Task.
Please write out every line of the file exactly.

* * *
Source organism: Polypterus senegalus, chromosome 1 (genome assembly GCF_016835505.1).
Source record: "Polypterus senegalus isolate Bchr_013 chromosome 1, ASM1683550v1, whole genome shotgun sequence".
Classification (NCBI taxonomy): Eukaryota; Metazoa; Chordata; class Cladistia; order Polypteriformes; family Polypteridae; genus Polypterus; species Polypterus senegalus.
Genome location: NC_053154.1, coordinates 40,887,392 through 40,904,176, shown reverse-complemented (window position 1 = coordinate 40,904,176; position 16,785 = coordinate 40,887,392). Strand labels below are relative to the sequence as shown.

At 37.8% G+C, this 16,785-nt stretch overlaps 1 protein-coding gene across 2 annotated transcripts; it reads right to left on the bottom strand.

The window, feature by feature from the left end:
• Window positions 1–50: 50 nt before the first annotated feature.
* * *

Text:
Source organism: Polypterus senegalus, chromosome 1 (genome assembly GCF_016835505.1).
Source record: "Polypterus senegalus isolate Bchr_013 chromosome 1, ASM1683550v1, whole genome shotgun sequence".
Classification (NCBI taxonomy): Eukaryota; Metazoa; Chordata; class Cladistia; order Polypteriformes; family Polypteridae; genus Polypterus; species Polypterus senegalus.
Genome location: NC_053154.1, coordinates 40,887,392 through 40,904,176, shown reverse-complemented (window position 1 = coordinate 40,904,176; position 16,785 = coordinate 40,887,392). Strand labels below are relative to the sequence as shown.

At 37.8% G+C, this 16,785-nt stretch overlaps 1 protein-coding gene across 2 annotated transcripts; it reads right to left on the bottom strand.

The window, feature by feature from the left end:
• Window positions 1–50: 50 nt before the first annotated feature.